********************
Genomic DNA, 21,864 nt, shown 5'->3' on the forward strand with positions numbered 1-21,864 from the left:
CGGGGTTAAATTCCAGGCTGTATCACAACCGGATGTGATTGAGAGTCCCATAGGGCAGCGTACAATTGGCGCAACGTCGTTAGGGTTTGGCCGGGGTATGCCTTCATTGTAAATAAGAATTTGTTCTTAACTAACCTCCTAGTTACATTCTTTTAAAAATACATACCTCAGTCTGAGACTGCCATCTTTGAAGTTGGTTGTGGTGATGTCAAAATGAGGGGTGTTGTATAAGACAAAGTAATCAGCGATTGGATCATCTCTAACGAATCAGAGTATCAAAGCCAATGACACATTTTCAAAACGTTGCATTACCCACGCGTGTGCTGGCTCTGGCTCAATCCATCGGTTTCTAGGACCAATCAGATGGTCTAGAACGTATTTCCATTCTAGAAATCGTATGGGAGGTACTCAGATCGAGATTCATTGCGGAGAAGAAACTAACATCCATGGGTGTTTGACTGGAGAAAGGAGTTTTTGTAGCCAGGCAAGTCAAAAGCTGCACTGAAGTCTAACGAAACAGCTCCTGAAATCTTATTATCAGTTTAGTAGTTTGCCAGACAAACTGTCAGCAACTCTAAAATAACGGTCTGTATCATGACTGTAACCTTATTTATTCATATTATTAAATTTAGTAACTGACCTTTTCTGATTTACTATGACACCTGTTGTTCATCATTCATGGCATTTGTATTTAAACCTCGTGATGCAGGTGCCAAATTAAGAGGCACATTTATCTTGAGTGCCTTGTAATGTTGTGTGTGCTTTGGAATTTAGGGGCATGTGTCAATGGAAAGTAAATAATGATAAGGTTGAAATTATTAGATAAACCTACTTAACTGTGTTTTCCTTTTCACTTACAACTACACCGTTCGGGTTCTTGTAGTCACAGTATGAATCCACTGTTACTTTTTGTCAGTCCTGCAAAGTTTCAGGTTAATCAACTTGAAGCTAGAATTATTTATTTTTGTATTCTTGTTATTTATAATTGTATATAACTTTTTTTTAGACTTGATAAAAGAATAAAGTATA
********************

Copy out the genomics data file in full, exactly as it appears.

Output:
Genomic DNA, 21,864 nt, shown 5'->3' on the forward strand with positions numbered 1-21,864 from the left:
CGGGGTTAAATTCCAGGCTGTATCACAACCGGATGTGATTGAGAGTCCCATAGGGCAGCGTACAATTGGCGCAACGTCGTTAGGGTTTGGCCGGGGTATGCCTTCATTGTAAATAAGAATTTGTTCTTAACTAACCTCCTAGTTACATTCTTTTAAAAATACATACCTCAGTCTGAGACTGCCATCTTTGAAGTTGGTTGTGGTGATGTCAAAATGAGGGGTGTTGTATAAGACAAAGTAATCAGCGATTGGATCATCTCTAACGAATCAGAGTATCAAAGCCAATGACACATTTTCAAAACGTTGCATTACCCACGCGTGTGCTGGCTCTGGCTCAATCCATCGGTTTCTAGGACCAATCAGATGGTCTAGAACGTATTTCCATTCTAGAAATCGTATGGGAGGTACTCAGATCGAGATTCATTGCGGAGAAGAAACTAACATCCATGGGTGTTTGACTGGAGAAAGGAGTTTTTGTAGCCAGGCAAGTCAAAAGCTGCACTGAAGTCTAACGAAACAGCTCCTGAAATCTTATTATCAGTTTAGTAGTTTGCCAGACAAACTGTCAGCAACTCTAAAATAACGGTCTGTATCATGACTGTAACCTTATTTATTCATATTATTAAATTTAGTAACTGACCTTTTCTGATTTACTATGACACCTGTTGTTCATCATTCATGGCATTTGTATTTAAACCTCGTGATGCAGGTGCCAAATTAAGAGGCACATTTATCTTGAGTGCCTTGTAATGTTGTGTGTGCTTTGGAATTTAGGGGCATGTGTCAATGGAAAGTAAATAATGATAAGGTTGAAATTATTAGATAAACCTACTTAACTGTGTTTTCCTTTTCACTTACAACTACACCGTTCGGGTTCTTGTAGTCACAGTATGAATCCACTGTTACTTTTTGTCAGTCCTGCAAAGTTTCAGGTTAATCAACTTGAAGCTAGAATTATTTATTTTTGTATTCTTGTTATTTATAATTGTATATAACTTTTTTTTAGACTTGATAAAAGAATAAAGTATA